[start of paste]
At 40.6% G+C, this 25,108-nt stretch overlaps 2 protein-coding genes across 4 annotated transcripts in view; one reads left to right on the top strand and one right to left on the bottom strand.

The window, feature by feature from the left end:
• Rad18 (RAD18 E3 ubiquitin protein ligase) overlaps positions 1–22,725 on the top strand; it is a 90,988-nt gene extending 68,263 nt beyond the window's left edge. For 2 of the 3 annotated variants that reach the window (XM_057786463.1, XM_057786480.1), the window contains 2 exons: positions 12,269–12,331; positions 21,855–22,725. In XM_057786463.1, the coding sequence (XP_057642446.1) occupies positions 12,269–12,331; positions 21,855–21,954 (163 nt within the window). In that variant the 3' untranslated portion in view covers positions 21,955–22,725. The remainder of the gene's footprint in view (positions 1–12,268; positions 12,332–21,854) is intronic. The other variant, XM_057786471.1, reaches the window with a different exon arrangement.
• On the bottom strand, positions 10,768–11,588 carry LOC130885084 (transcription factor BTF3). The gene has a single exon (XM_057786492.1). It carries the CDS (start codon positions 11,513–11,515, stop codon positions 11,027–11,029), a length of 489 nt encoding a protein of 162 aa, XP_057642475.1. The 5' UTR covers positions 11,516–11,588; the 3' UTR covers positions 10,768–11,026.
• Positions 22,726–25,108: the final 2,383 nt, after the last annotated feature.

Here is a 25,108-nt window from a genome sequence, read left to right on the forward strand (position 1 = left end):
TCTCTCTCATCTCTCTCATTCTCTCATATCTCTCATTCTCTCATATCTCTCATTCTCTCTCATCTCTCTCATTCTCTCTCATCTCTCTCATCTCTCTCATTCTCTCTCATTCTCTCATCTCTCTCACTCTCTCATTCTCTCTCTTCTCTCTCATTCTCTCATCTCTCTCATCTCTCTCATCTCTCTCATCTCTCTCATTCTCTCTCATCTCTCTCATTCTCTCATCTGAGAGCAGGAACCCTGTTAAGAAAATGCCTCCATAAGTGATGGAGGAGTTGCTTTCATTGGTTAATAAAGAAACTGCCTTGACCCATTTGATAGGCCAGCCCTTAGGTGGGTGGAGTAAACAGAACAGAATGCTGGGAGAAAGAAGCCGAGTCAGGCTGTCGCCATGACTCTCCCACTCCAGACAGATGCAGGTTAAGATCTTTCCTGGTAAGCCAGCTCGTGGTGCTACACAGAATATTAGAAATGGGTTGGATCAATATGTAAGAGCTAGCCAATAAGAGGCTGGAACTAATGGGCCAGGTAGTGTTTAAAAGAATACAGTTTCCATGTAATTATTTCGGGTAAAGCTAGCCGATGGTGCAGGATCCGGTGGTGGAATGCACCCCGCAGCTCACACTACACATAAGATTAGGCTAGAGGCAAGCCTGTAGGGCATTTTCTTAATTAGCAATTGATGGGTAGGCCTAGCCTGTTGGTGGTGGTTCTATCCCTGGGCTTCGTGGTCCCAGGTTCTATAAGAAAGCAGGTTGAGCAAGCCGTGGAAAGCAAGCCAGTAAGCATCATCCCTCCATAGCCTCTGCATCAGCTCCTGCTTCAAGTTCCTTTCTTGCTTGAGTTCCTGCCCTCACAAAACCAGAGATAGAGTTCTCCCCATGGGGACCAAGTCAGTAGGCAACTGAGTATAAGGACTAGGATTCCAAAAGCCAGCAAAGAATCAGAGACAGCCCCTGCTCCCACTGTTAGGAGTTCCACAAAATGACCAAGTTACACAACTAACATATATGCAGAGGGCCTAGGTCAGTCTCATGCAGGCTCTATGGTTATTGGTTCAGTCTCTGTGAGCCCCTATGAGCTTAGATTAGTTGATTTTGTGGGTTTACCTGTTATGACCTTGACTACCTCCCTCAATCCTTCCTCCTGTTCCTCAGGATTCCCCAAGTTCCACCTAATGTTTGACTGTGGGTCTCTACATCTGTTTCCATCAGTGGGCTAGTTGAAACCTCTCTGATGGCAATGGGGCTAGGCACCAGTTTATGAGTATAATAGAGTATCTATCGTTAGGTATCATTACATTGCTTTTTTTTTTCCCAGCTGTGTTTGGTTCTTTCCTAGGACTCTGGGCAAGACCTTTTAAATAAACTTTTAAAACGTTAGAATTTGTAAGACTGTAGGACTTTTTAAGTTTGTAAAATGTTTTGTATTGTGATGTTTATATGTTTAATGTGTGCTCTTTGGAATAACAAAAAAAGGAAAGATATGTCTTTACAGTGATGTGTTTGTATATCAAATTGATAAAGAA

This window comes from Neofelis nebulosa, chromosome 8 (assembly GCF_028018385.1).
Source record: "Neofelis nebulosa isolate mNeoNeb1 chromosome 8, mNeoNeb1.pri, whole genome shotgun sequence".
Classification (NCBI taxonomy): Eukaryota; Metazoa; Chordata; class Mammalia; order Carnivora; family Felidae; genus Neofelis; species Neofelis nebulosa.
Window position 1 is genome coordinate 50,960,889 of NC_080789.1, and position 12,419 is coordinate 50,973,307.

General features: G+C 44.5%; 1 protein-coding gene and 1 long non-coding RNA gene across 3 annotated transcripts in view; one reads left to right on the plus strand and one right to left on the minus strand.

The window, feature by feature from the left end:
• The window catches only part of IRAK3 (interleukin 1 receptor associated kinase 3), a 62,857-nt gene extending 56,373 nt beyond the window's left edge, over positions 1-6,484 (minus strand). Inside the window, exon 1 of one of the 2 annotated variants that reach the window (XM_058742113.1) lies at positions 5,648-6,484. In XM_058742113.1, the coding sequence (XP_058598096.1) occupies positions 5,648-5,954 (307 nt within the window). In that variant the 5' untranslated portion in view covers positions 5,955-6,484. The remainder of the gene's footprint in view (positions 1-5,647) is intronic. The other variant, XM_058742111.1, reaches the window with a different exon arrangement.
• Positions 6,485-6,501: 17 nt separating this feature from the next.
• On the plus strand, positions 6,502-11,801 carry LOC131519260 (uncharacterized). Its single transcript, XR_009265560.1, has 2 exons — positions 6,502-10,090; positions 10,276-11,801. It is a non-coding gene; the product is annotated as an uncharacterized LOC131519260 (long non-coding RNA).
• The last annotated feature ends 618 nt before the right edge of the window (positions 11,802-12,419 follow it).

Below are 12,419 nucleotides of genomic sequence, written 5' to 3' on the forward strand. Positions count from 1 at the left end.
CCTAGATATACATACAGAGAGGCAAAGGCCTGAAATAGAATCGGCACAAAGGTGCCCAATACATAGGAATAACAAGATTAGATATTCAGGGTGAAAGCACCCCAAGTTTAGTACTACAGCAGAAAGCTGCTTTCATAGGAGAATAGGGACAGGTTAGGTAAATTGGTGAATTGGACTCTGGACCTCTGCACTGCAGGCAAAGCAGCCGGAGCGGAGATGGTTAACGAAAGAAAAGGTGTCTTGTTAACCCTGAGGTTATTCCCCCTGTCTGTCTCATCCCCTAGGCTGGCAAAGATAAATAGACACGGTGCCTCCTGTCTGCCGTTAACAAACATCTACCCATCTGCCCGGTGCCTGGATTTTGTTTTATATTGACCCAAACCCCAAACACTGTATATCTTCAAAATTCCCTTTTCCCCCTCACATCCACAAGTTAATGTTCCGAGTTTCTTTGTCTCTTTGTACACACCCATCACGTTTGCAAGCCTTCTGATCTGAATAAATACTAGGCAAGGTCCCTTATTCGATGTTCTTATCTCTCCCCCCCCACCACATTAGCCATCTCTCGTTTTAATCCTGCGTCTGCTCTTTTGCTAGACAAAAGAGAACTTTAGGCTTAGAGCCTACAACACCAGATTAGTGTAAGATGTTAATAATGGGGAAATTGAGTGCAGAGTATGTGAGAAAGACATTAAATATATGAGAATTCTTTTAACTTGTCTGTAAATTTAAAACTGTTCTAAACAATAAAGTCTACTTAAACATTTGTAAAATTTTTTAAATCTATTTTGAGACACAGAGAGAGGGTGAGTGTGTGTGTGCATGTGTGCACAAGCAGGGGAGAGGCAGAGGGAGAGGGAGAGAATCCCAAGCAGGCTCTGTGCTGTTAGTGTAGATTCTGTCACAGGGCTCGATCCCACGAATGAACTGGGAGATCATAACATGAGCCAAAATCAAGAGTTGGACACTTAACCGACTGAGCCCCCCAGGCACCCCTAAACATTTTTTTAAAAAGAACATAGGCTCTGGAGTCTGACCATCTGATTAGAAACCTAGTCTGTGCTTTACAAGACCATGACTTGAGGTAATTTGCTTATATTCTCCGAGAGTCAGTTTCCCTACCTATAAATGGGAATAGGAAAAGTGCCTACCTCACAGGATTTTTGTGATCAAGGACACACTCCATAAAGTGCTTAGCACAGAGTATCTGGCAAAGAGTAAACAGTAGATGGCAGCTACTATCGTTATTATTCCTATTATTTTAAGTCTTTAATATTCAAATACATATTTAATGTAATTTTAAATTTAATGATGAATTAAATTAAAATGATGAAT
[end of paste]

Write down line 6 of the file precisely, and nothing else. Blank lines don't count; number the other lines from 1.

Here is a 25,108-nt window from a genome sequence, read left to right on the forward strand (position 1 = left end):